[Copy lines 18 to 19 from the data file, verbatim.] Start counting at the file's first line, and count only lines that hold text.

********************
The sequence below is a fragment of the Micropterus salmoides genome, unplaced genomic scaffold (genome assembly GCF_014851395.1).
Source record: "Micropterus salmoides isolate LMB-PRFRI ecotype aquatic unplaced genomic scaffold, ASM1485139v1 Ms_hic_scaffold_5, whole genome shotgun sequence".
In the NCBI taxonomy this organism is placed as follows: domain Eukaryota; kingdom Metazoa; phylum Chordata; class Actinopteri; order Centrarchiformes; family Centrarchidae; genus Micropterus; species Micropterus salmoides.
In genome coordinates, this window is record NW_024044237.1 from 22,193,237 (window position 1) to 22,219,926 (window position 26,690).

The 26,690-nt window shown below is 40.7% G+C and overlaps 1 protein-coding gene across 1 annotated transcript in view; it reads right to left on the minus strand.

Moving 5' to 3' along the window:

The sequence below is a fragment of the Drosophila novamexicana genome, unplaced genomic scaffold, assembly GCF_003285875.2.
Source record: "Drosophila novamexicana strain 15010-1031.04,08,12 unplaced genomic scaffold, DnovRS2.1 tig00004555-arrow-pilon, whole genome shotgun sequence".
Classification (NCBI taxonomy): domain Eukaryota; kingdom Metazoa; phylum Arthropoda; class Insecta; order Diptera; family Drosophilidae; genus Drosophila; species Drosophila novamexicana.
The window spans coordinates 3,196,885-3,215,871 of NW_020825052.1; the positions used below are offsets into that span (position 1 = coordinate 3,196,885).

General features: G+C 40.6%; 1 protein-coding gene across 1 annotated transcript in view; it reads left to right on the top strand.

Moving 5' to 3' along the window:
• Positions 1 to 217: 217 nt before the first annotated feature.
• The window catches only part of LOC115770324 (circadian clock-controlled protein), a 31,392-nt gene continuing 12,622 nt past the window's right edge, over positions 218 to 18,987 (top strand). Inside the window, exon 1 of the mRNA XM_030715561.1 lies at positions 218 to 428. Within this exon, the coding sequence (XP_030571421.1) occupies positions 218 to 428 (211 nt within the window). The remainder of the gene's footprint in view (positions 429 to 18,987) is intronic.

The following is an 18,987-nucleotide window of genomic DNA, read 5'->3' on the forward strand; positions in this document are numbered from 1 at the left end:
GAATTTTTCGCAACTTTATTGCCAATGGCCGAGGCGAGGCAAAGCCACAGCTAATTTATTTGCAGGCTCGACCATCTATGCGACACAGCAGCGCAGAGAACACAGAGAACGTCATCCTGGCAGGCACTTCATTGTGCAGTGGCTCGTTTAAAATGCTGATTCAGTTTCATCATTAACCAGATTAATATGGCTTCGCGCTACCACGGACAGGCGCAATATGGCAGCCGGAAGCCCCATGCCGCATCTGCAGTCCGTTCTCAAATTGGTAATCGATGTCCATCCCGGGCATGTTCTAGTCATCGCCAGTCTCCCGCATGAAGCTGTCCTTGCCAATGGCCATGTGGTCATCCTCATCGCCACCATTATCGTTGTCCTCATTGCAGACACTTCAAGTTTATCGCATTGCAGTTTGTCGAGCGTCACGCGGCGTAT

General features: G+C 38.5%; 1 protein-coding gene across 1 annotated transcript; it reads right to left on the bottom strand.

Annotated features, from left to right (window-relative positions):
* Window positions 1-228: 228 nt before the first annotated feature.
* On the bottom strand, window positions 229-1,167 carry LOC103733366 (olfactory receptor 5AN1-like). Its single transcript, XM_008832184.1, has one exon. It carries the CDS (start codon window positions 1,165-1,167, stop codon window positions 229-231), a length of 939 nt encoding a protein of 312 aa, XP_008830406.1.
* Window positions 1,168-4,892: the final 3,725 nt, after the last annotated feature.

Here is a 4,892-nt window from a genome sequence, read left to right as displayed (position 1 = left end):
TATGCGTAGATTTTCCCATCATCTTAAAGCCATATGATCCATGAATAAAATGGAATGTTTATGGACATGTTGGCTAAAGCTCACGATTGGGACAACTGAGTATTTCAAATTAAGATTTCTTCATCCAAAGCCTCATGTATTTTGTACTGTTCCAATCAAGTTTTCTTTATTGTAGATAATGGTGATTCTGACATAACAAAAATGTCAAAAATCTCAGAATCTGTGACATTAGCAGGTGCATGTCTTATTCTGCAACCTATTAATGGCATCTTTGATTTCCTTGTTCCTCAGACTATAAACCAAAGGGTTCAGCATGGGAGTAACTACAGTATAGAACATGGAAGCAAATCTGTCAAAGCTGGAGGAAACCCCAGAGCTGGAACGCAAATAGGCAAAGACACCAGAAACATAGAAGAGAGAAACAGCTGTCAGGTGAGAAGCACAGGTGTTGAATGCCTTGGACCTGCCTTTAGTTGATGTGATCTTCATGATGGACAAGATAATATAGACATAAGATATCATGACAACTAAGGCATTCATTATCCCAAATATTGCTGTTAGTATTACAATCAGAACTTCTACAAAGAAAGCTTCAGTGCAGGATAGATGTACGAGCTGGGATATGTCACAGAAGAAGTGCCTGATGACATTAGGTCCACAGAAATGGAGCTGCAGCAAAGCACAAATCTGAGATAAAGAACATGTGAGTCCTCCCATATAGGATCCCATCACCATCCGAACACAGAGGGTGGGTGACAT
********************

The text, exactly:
Annotated features, from left to right (window-relative positions):
* Window positions 1-228: 228 nt before the first annotated feature.